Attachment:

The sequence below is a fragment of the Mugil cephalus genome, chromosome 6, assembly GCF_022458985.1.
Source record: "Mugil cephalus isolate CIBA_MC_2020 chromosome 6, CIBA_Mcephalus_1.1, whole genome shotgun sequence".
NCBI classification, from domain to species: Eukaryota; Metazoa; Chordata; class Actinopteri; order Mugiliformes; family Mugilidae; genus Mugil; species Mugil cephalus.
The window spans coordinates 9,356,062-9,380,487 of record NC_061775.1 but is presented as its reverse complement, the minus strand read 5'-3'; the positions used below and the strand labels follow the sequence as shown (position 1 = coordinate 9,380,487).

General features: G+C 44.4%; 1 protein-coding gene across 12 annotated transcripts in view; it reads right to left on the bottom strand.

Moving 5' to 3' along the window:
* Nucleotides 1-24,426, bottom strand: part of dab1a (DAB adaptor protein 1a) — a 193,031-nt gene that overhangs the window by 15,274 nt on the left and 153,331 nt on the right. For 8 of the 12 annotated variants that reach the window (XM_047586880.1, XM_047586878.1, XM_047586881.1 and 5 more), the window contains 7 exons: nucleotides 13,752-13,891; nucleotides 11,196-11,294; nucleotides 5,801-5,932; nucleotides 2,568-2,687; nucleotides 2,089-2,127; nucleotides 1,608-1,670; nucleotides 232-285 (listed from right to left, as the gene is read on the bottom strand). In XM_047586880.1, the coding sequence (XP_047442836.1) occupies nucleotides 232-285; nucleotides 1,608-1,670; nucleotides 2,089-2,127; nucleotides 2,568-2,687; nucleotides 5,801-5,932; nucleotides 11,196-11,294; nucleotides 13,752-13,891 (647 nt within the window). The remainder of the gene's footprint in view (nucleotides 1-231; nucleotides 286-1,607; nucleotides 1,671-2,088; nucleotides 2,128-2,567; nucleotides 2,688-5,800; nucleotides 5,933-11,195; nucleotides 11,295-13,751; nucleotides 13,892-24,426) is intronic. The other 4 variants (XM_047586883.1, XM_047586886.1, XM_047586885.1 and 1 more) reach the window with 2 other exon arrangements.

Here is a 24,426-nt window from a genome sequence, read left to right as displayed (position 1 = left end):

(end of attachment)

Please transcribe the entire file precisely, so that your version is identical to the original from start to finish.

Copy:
The sequence below is a fragment of the Mugil cephalus genome, chromosome 6, assembly GCF_022458985.1.
Source record: "Mugil cephalus isolate CIBA_MC_2020 chromosome 6, CIBA_Mcephalus_1.1, whole genome shotgun sequence".
NCBI classification, from domain to species: Eukaryota; Metazoa; Chordata; class Actinopteri; order Mugiliformes; family Mugilidae; genus Mugil; species Mugil cephalus.
The window spans coordinates 9,356,062-9,380,487 of record NC_061775.1 but is presented as its reverse complement, the minus strand read 5'-3'; the positions used below and the strand labels follow the sequence as shown (position 1 = coordinate 9,380,487).

General features: G+C 44.4%; 1 protein-coding gene across 12 annotated transcripts in view; it reads right to left on the bottom strand.

Moving 5' to 3' along the window:
* Nucleotides 1-24,426, bottom strand: part of dab1a (DAB adaptor protein 1a) — a 193,031-nt gene that overhangs the window by 15,274 nt on the left and 153,331 nt on the right. For 8 of the 12 annotated variants that reach the window (XM_047586880.1, XM_047586878.1, XM_047586881.1 and 5 more), the window contains 7 exons: nucleotides 13,752-13,891; nucleotides 11,196-11,294; nucleotides 5,801-5,932; nucleotides 2,568-2,687; nucleotides 2,089-2,127; nucleotides 1,608-1,670; nucleotides 232-285 (listed from right to left, as the gene is read on the bottom strand). In XM_047586880.1, the coding sequence (XP_047442836.1) occupies nucleotides 232-285; nucleotides 1,608-1,670; nucleotides 2,089-2,127; nucleotides 2,568-2,687; nucleotides 5,801-5,932; nucleotides 11,196-11,294; nucleotides 13,752-13,891 (647 nt within the window). The remainder of the gene's footprint in view (nucleotides 1-231; nucleotides 286-1,607; nucleotides 1,671-2,088; nucleotides 2,128-2,567; nucleotides 2,688-5,800; nucleotides 5,933-11,195; nucleotides 11,295-13,751; nucleotides 13,892-24,426) is intronic. The other 4 variants (XM_047586883.1, XM_047586886.1, XM_047586885.1 and 1 more) reach the window with 2 other exon arrangements.

Here is a 24,426-nt window from a genome sequence, read left to right as displayed (position 1 = left end):